Hmmm, so oneofyourNathans echoes Oaks's claim that there are "reductions in religious liberties in various places around the world, including the United States"--and yet, like Oaks, gives not a single concrete example from the U.S. It's easy to find examples from other countries and then slip them into an eloquent speech as if those examples tell us anything about the state of religious rights here, but it's also rhetorically sleazy, and sorry, but I object. It is not worthy of reasonable people. It is unworthy of Jeff's blog. (Jeff, don't you think you should expect better from your leaders? They're not politicians, after all. Why do you let them speechify like politicians?)

Jeff usually does better work than this. I'm wondering if maybe it was the subtlety of Oaks's rhetoric, combined with Oaks's reputation, that has caused Jeff to drop the ball on this one.

FWIW, NathanS, polygamy is STILL a part of LDS doctrine. Of course we all know that plural marriages are currently not being performed, but they remain as firmly ensconced in D&C as ever. And, of course, at least if the Church's doctrines are correct, there are any number of plural marriages going strong right this very moment in the next world.

Brett, you've clearly won your most recent point. You can tell by the way oneofyourNathans has retreated to an irrational argument-from-authority, and by the unbelievable way NathanS responded to your question. I mean, does he REALLY expect us to believe that if the government declared intra-Mormon marriages illegal, he wouldn't mind? Note the way he couched his answer in terms of that ludicrous conditional: it would be okay IF the Church leadership told us not to worry about it. That's a bit like saying, "I wouldn't mind someone cutting my legs off, IF it didn't affect my dancing...."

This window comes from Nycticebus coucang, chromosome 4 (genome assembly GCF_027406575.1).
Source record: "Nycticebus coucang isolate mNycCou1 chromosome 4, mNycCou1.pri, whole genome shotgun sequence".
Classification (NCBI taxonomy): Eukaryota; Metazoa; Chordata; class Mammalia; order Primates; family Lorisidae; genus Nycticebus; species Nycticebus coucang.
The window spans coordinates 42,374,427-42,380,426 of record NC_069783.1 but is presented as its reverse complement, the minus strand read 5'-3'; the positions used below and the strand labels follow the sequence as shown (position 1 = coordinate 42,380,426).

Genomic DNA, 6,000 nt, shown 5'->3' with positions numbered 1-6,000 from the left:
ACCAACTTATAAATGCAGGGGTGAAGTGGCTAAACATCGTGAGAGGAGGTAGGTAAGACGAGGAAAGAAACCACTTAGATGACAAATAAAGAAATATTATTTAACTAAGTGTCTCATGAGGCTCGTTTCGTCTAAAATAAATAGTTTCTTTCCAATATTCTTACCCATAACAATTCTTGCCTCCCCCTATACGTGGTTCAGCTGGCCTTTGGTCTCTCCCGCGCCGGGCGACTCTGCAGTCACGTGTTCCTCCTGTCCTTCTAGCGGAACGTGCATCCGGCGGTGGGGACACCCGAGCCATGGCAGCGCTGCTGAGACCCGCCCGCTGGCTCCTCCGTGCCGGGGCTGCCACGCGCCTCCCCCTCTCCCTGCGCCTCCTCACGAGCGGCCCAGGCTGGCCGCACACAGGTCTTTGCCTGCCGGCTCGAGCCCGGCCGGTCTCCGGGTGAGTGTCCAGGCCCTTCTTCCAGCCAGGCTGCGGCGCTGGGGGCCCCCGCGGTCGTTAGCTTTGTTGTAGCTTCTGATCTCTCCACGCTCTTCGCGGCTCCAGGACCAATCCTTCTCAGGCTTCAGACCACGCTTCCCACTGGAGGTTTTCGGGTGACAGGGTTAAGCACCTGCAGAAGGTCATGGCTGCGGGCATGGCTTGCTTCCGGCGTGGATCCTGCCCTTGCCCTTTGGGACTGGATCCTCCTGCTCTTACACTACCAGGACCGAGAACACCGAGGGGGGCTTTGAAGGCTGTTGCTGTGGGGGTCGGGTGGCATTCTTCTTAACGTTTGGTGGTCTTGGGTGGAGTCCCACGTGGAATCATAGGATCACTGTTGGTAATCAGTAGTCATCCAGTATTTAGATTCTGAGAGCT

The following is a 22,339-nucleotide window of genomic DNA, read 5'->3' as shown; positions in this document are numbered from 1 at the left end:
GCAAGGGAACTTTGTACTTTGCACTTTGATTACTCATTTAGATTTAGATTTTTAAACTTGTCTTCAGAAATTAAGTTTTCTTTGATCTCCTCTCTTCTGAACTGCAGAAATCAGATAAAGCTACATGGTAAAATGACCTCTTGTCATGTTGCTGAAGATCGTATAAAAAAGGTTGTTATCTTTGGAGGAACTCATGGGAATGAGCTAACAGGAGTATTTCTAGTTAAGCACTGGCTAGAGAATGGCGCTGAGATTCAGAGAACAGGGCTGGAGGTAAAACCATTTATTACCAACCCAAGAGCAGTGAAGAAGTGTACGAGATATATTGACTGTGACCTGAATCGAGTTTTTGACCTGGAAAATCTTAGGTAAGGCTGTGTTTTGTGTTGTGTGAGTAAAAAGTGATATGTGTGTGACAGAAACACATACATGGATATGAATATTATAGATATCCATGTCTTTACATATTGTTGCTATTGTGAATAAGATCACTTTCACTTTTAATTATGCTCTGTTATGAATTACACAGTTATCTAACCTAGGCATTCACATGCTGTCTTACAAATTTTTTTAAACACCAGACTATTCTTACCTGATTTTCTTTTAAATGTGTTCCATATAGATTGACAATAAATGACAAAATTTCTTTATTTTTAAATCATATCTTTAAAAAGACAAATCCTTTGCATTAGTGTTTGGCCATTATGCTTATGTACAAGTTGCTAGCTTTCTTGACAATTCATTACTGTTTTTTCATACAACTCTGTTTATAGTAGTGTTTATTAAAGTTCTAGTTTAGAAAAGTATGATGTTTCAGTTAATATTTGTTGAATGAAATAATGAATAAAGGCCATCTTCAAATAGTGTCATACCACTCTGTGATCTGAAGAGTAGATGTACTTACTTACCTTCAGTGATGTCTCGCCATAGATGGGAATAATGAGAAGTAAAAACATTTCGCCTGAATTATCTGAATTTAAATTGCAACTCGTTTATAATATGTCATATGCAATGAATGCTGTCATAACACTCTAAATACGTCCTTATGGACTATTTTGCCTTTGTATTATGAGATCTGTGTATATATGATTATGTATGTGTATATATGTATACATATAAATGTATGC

I would add that for all the priggishly authoritarian words above about obedience to God's commands, none of your interlocutors (except yours truly, the atheist!) seem to recognize that it is you, Brett, who is asking us to obey one of God's comandments, namely, Jesus's commandment to not do unto others what we would not have done unto us. This comandmentment is at the core of your challenge, yet none of the Christians here seem to be treating it as such. They seem rather more eager to obey God's commandments when it means setting themselves up over others and abrogating others' rights than when it means adopting an attitude of empathy, compassion, and humility.

Lots of religion going around, but not much Christianity, IMHO.